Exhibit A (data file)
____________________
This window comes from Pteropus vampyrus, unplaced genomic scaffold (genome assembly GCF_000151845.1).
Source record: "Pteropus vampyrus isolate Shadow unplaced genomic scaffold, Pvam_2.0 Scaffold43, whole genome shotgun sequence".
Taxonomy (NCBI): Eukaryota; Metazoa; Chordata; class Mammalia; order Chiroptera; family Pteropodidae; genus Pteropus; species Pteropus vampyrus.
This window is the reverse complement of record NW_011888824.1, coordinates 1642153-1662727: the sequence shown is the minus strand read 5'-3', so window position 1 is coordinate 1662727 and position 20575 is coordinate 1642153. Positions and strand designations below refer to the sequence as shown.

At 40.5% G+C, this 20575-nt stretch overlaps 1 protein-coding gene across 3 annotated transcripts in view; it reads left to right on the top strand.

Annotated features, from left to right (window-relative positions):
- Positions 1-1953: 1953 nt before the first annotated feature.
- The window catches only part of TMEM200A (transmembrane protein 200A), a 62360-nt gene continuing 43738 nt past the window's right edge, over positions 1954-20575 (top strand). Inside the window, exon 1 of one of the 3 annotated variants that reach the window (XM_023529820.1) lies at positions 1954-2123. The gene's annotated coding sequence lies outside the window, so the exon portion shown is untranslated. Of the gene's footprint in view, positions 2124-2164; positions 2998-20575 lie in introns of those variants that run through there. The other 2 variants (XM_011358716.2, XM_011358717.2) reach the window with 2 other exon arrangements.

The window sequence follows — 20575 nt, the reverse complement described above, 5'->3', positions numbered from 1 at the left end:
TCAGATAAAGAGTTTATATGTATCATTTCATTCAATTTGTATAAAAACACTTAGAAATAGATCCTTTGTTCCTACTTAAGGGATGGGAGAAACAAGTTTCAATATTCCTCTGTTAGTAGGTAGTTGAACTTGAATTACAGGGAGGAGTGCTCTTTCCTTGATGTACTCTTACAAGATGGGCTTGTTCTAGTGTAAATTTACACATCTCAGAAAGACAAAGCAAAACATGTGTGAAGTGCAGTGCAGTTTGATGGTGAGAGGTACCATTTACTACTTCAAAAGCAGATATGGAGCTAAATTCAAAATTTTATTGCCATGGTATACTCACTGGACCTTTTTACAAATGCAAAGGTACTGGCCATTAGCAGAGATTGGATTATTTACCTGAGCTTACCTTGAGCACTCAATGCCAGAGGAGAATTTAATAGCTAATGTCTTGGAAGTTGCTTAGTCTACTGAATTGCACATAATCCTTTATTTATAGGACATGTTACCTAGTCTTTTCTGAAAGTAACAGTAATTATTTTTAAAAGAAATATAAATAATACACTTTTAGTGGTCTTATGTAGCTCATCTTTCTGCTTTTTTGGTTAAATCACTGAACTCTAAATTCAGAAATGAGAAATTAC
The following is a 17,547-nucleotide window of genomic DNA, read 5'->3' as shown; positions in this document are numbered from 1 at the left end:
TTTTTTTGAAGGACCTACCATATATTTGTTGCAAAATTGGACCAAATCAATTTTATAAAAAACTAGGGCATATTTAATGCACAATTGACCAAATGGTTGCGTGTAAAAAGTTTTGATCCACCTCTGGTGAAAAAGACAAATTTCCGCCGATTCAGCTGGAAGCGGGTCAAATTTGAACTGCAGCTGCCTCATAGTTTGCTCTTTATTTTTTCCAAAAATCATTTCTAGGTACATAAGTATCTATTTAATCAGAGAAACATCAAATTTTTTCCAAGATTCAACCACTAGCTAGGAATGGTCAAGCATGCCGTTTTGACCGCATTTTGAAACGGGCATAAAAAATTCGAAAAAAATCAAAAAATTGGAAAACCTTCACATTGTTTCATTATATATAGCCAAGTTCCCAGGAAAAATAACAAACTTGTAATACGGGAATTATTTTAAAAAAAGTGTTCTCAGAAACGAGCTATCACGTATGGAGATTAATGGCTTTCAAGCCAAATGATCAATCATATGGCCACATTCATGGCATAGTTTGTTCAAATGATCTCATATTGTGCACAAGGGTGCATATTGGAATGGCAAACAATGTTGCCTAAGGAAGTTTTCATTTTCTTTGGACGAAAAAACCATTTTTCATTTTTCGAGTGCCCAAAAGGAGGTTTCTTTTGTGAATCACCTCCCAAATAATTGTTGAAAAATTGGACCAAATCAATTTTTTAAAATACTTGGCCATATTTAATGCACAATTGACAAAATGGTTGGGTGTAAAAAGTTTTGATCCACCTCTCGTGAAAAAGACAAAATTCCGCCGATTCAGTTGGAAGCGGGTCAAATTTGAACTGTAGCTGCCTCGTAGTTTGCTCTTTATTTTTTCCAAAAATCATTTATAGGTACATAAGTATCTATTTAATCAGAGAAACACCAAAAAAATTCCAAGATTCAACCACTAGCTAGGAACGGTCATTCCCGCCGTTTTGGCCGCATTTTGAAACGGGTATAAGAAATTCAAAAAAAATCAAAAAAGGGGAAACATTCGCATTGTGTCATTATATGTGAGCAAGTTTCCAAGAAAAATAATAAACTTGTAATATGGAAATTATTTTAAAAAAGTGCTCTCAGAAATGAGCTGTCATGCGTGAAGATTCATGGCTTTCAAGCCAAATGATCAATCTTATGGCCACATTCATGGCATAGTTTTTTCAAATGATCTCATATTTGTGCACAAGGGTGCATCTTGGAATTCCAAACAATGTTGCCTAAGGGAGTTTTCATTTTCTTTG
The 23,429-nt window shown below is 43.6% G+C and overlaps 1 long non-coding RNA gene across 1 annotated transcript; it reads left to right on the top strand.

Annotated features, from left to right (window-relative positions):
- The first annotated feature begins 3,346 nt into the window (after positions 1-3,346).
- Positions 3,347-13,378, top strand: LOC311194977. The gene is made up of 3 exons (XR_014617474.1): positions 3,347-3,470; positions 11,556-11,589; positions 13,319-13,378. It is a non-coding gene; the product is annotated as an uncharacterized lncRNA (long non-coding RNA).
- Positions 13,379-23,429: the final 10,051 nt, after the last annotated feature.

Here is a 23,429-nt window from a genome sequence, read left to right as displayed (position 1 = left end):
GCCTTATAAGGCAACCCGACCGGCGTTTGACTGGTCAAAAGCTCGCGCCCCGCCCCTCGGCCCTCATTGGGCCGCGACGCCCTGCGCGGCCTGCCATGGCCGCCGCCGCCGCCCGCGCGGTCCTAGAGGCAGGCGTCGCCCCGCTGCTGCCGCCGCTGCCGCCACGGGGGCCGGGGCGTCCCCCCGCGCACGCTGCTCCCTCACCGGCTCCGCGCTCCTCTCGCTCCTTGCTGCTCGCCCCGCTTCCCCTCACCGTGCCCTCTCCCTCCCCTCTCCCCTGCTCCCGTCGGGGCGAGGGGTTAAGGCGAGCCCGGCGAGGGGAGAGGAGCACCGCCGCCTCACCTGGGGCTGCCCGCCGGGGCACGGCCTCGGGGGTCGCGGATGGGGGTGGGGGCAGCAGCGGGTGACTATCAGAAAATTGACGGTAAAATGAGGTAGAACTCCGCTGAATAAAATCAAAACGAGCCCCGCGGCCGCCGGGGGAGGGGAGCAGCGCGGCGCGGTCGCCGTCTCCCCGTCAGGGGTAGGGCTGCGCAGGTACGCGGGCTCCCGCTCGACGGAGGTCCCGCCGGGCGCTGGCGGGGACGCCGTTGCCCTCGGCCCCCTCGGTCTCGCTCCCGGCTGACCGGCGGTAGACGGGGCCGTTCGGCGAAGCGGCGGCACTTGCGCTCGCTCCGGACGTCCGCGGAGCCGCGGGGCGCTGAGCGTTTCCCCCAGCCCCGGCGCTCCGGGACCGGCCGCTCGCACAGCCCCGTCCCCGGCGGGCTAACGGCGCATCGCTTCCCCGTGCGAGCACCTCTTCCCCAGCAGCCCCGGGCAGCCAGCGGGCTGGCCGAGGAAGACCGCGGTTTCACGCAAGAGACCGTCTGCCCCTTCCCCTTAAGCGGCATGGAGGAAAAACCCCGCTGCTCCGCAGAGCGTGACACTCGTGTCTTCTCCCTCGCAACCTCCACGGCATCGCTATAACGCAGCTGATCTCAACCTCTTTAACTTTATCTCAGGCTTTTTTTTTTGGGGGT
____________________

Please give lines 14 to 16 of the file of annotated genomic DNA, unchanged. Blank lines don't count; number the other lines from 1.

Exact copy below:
Annotated features, from left to right (window-relative positions):
- The first annotated feature begins 3,346 nt into the window (after positions 1-3,346).
- Positions 3,347-13,378, top strand: LOC311194977. The gene is made up of 3 exons (XR_014617474.1): positions 3,347-3,470; positions 11,556-11,589; positions 13,319-13,378. It is a non-coding gene; the product is annotated as an uncharacterized lncRNA (long non-coding RNA).